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Retaliatory Defensive Shooting - Training and Tactics (permalink)

You can dress a pig in a sweatsuit, but that doesn’t make him an Olympic athlete.

And you can attend a ten-day defensive firearms course, but that doesn’t make you a gunfighter. It may make you adept in the fields of weapon manipulation and accuracy with a specific firearm. You may even walk out of there with a modicum of strategy and tactics—but it’s not the same as retaliatory defensive shooting when under attack for real.

Defensive shooting, by nature, is retaliatory. If you have the opportunity to smoke somebody’s hindquarters before he can react to your action, you are not responding defensively. You are initiating an action, even though it may be warranted, and this, by definition, is not an immediate defensive response to a deadly force threat.

There’s a reason that the Irish sold you a pig in a poke. By both parties’ agreement, you didn’t know what you’d bought until you forked over the money. The rules of the game entailed that you didn’t get to open the bag until you’d paid for the porker. And like everything else, not all pigs are the same—and every gunfight is different, with no rules. You want “rules of engagement”? Talk to your fiancée.

So if you train under one school of thought, you’d better hope that your enemy does what your sensei said he would, or you’ll end up being neither the buyer nor the seller, but more likely the bacon in the bag. And that, in a nutshell, is the problem with different training schools.

First and foremost, let it be clearly stated that this author firmly believes one should attend every school which one’s time and finances allow. Knowledge is power.

But having said this, it would be as well to realize that the hierarchy in every training academy firmly believes in their system from a subjective viewpoint. The trainee retrospectively looks at the training objectively. This leads to the inevitable quotation, “Those who can, do. Those who can’t, teach.”

And it would also be as well to remember the words of the late, great shotgunner Elmer Fudd: “Be vewy, vewy careful.” Because as good as Fudd was with that old double, the dwatted wabbit never seemed to take buckshot hits.

And I personally don’t want a pedagogue who can’t control his own cawwot patch when I’m trusting his training to ready me for war. Yes indeedy, Mister Fudd, sir, I’ll certainly pay attention in your school, but I’m going to be vewy, vewy careful in choosing what information I swallow and what I expectorate.

Because while you’re chasing a talking rabbit for stealing your lousy carrots, I’m in a real gunfight, with real blood and real bullets—and I can’t afford to lose Round One. This isn’t a ten-round boxing match with Marquess of Queensberry rules. Lose Round One and there is no Round Two.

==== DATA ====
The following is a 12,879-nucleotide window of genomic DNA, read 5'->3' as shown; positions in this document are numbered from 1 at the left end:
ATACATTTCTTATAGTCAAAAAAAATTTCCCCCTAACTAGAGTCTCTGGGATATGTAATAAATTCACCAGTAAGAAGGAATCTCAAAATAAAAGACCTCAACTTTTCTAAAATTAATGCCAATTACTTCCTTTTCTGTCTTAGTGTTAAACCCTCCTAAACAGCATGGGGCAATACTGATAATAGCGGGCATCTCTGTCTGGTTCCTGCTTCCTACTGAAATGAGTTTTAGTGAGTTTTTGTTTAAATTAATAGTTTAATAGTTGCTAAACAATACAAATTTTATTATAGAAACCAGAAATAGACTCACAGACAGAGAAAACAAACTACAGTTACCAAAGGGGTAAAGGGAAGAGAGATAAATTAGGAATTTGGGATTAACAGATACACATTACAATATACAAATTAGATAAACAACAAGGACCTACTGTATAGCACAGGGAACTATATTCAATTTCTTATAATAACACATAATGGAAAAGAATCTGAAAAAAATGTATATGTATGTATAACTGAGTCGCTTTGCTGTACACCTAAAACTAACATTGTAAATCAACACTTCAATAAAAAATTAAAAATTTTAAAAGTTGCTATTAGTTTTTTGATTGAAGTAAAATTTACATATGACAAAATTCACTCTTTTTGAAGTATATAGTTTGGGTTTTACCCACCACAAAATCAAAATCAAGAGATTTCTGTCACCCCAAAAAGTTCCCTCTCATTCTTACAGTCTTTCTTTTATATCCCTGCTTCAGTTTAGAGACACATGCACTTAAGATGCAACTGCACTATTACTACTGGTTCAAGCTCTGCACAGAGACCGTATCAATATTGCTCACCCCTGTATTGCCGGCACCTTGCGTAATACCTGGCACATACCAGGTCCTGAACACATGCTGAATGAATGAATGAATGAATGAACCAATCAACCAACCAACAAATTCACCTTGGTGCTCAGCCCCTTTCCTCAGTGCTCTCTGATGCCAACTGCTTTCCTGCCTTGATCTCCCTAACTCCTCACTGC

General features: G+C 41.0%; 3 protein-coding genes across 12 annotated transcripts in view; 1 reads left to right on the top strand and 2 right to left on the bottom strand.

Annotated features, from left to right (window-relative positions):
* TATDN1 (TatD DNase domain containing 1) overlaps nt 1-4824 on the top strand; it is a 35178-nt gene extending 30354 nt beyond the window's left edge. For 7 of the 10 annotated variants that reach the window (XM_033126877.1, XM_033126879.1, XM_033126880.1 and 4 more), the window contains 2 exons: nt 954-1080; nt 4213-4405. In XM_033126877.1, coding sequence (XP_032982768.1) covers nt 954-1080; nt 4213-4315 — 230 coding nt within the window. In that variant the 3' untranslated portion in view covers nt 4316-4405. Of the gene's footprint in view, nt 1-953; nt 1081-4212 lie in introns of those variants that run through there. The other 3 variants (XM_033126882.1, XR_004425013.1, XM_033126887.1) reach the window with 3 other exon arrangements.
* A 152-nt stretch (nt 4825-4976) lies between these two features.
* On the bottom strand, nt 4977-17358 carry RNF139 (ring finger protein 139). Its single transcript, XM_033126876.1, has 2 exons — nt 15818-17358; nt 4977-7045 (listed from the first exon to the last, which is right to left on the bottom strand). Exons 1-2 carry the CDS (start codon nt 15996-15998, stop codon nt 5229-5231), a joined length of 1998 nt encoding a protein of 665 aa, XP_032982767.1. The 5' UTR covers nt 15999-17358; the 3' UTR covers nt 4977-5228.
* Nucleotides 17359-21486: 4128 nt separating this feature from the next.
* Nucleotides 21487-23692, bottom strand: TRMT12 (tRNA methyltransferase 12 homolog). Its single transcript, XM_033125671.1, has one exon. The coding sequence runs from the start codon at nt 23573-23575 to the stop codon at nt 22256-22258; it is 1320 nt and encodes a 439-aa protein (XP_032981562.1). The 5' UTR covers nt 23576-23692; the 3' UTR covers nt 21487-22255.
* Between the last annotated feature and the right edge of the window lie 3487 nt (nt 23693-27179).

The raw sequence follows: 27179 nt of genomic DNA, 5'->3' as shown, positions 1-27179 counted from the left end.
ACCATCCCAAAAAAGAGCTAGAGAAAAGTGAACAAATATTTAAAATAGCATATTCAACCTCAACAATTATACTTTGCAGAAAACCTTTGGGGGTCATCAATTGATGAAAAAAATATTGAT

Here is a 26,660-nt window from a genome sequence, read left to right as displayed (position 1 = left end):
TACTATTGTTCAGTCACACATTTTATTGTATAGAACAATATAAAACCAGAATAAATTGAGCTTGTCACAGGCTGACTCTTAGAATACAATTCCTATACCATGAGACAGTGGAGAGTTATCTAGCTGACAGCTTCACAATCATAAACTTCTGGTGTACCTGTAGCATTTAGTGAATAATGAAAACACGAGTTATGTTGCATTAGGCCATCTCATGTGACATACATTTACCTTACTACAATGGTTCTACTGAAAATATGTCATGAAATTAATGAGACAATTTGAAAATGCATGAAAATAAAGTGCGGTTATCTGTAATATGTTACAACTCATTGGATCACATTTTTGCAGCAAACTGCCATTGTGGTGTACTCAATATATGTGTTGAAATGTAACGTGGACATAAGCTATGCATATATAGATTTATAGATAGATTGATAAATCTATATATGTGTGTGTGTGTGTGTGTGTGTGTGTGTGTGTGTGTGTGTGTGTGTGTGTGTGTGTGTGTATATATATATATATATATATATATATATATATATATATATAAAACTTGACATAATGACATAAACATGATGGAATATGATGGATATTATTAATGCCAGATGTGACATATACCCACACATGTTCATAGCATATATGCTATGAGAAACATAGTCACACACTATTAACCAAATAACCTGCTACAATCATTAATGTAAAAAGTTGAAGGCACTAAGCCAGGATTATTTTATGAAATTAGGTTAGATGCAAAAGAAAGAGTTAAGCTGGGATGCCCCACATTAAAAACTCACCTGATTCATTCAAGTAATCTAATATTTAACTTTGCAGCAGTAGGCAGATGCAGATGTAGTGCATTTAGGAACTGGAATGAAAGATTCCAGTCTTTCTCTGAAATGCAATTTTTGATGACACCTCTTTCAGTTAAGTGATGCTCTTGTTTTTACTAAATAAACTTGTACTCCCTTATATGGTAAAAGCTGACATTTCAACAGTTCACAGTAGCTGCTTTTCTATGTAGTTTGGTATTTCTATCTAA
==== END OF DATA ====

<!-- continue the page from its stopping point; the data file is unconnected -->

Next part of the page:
I’m watching a video, the contents of which are intended to relay to us lesser mortals how to instantaneously react to an armed carjacker. The technique entails running both thumbs along the seatbelt to aid in locating the belt release latch, releasing said mechanism, acquiring a firing grip on a conveniently located pistol, “tracking” the steering wheel to avoid sweeping one’s nether regions with the gun muzzle, and then accurately firing rounds at your assailant through the open driver’s-side window.

Now I’m no longer a teenager, so I don’t know everything anymore, but my beFuddled mind tells me you’re probably dead long before you could finish reading the previous sentence, which, granted, was probably the longest sentence in literary history. And this much I know for sure, Elmer: either you’ve never been carjacked for real, or else you’re wittingly or unwittingly committing sophism of the worst kind—or both.

On what do I base this opinion? The fact that for 34 years I lived in a country where the national pastime was carjacking, that’s what. Hence the Parliamentary/Congressionally approved foot-pedal-operated device that incinerates carjackers by means of a laterally emitted ball of white flame. And yes, the designer/manufacturer’s proudest claim is that the fireball doesn’t destroy the paintwork on the intended victim’s car.

If you’re deploying a pistol against a would-be carjacker, here’s how it works in actuality:

First, you’ll be reacting off a visual impetus, not an audible (as used on a training range). So you’ll be slower.

Second, you aren’t going to get the seatbelt unlatched in a hurry, no matter how much you practice. Or are you the only person on the planet who’s never embarrassed himself after finally reaching a restroom with an exploding bladder—and then missed the jeans zipper release on four frantic successive attempts?

Third, you will sweep yourself with the gun muzzle in a panic-stricken attempt to make up for lost time. No careful steering wheel “tracking” now.

And one more for luck…. How did your side window magically lower itself—or I guess you haven’t actually fired rounds through a driver’s-side window while seated behind the wheel. Try it sometime. It’s a blast—literally and figuratively.

While safety is mandatory on a training range, as a trainee you must take a long, objective look at the difference between safe range training and what actually transpires in battle—or you may walk away from the training exercise with a misguided sense of security.

Yes, you can dress a pig in a sweatsuit, and you may be able to train him to run fast. And you may even strike a bargain buying a pig in a poke.

But when all is said and done, a pig is only bacon that hasn’t stopped breathing yet.

[This column first appeared in the April 2008 issue of S.W.A.T.]

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